Last month the European Court of Justice (ECJ) ruled two Muslim women, one in Belgium, the other in France, who were dismissed by their employers for wearing headscarves did not suffer direct discrimination. This was on the basis that employers are within their rights to ban visible political or religious clothing and symbols in the workplace as long as it is part of a requirement for all staff to dress ‘neutrally’.
This is contrary to an earlier ruling by the European Court of Human Rights upholding the rights of employees to display religious symbols at work. The ECJ ruling has been interpreted by some as Islamophobic, given the ramifications will likely impact Muslim employees due to their Islamic clothing and symbols being seen as far more objectionable and less neutral than clothes and symbols associated with other religious traditions.
The decision also prompts debates about the extent to which views that were formerly the preserve of the far-right about Muslims and Islam have begun to shape and inform the political and policy mainstream thereby having the potential for Islamophobia to become increasingly unquestioned and worryingly ‘normal’.
For more than a decade now, Europe’s far-right milieu has been shifting their ideological focus away from the historical ‘threat’ posed by Jews and Judaism to the contemporary equivalent presented by Muslims and Islam. Citing the alleged ‘Islamification’ of certain European cities – of which the greater visibility of Muslim women has been a recurrent discourse - the argument goes that Muslims will eventually destroy the very nation states that in the words of the far-right had generously sought to afford them a new home. For the far-right, it’s all part of the ‘Islamic invasion’.
At its most extreme, this line of argument was justification enough for Norway’s Anders Behring Breivik who, shortly before killing eight people with a bomb in Oslo and a further 69 at a summer camp on the island of Utøya, uploaded a manifesto to the internet that sought to justify his actions on the need to resist the Islamic invasion of Europe in order to protect the continent’s identity, culture and values. Germany’s Nationalsozialistischer Untergrund (National Socialist Underground) and Sweden’s Peter Mangs have put forward something similar.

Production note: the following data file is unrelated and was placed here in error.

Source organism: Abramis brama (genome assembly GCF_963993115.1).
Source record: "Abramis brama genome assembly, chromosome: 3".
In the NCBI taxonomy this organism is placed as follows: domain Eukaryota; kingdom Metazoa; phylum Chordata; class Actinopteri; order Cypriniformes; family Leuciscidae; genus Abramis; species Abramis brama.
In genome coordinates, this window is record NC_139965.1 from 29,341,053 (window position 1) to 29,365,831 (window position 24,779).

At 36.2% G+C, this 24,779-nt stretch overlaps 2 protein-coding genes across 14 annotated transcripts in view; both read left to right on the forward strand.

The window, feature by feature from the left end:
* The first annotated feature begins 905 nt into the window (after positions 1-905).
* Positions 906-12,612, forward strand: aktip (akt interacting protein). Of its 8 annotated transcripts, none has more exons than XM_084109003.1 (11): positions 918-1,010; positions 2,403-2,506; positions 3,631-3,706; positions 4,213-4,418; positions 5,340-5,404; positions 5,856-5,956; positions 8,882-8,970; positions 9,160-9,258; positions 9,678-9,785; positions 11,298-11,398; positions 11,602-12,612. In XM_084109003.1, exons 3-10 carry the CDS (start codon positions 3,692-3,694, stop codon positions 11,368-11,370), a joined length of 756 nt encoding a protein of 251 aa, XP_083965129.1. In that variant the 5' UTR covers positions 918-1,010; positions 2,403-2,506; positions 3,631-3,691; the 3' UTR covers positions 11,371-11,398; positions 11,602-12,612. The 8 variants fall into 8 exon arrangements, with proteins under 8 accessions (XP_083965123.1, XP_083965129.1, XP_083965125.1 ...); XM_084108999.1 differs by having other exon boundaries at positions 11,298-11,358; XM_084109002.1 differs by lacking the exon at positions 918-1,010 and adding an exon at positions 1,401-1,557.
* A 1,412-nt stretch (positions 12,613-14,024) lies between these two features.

Islamophobic campaigns have also brought about unprecedented success for some from within the far-right also. For example, the British National Party achieved unprecedented electoral success in local, European and London mayoral elections on the back of campaigns such as ‘Islam Out of Britain’ and ‘Islam Referendum Day’. Elsewhere, those such as Vlaams Belang (Flemish Interest) in Belgium and the Dansk Folkeparti (Danish People’s Party) in Denmark have achieved similar.
It is not uncommon in Europe for Islamophobic messages to feature in the discourse of those in the political mainstream either. Some examples include the former Italian Prime Minister Silvio Berlusconi who stated that Milan would soon be an ‘Islamic city’ or the Sverigedemokraterna (Swedish Democrats) which called for measures to limit the ‘birth rate’ of Muslim migrants to the country. Most recently – and most resonant with the far-right - the Hungarian Prime Minister, Viktor Orban referred to the current refugee crisis being part of an Islamic ‘master-plan’ to take-over Europe.
The normalisation of Europe’s Islamophobia is most concerning however when it can be shown to go against the liberal values upon which contemporary Europe is founded; fairness, equality and liberty among others. For some, this is explicitly stated as with the self-declared ‘socialist’ Pim Fortuyn whose political ideology – and that of his political party Lijst Pim Fortuyn (Pim Fortuyn List) - was informed by the perceived incompatibility of Muslims and Islam with the liberal way of life he stated was definitive of the Netherlands.
In France, left-wing movements such as Résistance Républicaine (Republican Resistance) have recently protested holding placards bearing slogans such as ‘Islam out of the Louvre’ and ‘No to the Islamisation of Alsace-Lorraine’.
In France too, its ban on the wearing of the niqab or full-face covering worn by a small number of Muslim women continues to be justified on the basis that such a garment has no place in a secular, liberal society. Similar bans also exist in Belgium, Switzerland and Bulgaria as also some parts of Germany and Italy.
Maybe the most shocking were the scenes that accompanied the forcible undressing of Muslim women on a number of French beaches last summer due to locally imposed bans on the wearing of ‘burkinis’. Most striking though was the lack of any concerted or vociferous protest against those women’s human rights from within either the social or political spaces. Instead, debates raged about why too much clothing on a beach could be seen to be a threat to ‘us’ and who ‘we’ are. The same could be said of last week’s ruling by the ECJ when the socio-political response failed to even constitute a whimper.
An interesting comparison can be made to the United States and the response to Trump’s proposed ‘Muslim ban’. Aside from legislators and politicians in various states seeking to overturn the ban, the response by thousands of ordinary Americans was to take to the streets and protest against what they saw was the undermining of American values. For ordinary Americans, Muslims were the victims rather than the cause. In Europe, rarely are Muslims seen to be the victims irrespective of what injustice they have to endure or what spurious allegations are made of them. Maybe Trump is providing ‘us’ with a timely distraction behind which we can hide just how normal ‘our’ Islamophobia might be.